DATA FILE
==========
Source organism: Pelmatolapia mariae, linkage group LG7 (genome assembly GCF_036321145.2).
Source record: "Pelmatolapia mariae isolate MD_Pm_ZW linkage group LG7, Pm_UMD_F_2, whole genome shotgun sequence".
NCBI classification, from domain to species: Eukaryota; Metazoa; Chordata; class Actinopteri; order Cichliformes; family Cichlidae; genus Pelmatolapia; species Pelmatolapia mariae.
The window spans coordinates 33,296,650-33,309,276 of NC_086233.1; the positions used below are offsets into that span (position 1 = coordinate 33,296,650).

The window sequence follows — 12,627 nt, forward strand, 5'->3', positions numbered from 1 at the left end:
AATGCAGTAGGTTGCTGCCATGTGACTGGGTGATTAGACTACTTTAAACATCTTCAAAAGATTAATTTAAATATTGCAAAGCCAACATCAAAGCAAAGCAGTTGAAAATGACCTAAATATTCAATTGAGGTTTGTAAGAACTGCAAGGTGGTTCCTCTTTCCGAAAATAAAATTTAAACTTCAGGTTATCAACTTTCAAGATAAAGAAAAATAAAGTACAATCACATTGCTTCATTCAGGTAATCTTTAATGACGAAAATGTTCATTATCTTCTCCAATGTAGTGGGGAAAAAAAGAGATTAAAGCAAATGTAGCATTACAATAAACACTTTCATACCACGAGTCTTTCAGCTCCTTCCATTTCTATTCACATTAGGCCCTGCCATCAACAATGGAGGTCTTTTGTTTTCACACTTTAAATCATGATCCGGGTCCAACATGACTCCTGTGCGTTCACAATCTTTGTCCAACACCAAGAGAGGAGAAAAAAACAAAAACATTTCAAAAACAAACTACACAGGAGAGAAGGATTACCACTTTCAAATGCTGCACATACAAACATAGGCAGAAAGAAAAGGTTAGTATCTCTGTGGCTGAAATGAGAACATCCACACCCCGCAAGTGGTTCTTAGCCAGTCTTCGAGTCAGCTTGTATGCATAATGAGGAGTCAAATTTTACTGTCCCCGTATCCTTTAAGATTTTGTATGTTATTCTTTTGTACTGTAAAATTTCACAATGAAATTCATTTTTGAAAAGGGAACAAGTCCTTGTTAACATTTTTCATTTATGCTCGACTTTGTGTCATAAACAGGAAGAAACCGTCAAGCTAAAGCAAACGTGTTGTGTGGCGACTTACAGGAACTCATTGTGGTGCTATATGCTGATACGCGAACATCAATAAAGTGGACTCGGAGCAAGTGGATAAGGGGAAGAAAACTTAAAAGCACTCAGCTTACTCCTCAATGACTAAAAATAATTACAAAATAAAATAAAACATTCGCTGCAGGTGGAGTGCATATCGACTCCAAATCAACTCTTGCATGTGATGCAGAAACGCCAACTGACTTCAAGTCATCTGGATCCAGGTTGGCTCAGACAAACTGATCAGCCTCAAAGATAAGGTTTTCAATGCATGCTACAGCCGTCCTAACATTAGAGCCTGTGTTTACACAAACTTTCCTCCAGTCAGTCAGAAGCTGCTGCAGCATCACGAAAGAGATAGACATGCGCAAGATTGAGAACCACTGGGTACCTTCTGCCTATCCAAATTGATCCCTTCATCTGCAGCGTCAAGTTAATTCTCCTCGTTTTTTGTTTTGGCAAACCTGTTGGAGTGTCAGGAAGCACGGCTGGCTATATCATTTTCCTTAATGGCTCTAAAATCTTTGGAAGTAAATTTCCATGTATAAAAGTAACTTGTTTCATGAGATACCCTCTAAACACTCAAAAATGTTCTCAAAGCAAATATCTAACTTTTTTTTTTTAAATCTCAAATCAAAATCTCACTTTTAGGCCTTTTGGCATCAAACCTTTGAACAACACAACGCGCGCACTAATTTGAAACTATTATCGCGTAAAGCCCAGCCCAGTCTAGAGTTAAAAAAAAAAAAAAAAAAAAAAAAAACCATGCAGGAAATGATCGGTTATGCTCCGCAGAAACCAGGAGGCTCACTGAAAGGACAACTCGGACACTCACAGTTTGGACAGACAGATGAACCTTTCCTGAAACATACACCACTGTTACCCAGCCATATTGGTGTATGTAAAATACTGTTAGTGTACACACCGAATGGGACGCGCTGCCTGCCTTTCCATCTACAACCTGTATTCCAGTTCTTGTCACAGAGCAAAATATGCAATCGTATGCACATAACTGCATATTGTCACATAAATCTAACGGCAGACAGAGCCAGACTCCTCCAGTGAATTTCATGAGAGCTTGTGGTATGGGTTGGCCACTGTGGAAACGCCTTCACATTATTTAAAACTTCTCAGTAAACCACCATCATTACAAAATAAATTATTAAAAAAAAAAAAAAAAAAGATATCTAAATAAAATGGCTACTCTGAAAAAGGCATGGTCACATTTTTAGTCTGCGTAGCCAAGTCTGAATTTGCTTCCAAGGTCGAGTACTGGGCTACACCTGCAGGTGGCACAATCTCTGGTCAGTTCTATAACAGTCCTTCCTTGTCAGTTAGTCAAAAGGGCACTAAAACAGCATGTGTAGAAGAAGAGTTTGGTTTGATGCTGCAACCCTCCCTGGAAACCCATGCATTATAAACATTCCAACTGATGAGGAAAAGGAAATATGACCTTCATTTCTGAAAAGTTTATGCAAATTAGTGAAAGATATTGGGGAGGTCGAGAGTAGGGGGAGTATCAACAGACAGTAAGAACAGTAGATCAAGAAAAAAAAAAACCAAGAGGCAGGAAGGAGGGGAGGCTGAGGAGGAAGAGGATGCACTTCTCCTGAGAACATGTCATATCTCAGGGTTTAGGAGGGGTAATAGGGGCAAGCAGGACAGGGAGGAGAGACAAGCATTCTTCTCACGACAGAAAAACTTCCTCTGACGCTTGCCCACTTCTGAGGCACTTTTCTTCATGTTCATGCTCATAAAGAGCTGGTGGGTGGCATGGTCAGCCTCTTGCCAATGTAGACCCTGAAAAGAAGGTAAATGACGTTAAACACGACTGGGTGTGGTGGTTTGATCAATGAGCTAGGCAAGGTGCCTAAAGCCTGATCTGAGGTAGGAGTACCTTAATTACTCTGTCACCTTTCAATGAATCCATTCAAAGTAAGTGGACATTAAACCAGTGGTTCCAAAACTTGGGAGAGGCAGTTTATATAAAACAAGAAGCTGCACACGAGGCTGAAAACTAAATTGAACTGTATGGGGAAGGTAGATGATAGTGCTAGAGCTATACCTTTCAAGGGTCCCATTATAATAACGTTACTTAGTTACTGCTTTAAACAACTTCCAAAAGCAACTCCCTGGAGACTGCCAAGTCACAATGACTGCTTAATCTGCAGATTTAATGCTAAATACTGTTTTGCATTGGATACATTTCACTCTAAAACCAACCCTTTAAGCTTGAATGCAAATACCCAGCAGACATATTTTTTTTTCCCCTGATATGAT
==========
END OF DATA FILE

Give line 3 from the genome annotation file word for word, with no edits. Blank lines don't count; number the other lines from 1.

NCBI classification, from domain to species: Eukaryota; Metazoa; Chordata; class Actinopteri; order Cichliformes; family Cichlidae; genus Pelmatolapia; species Pelmatolapia mariae.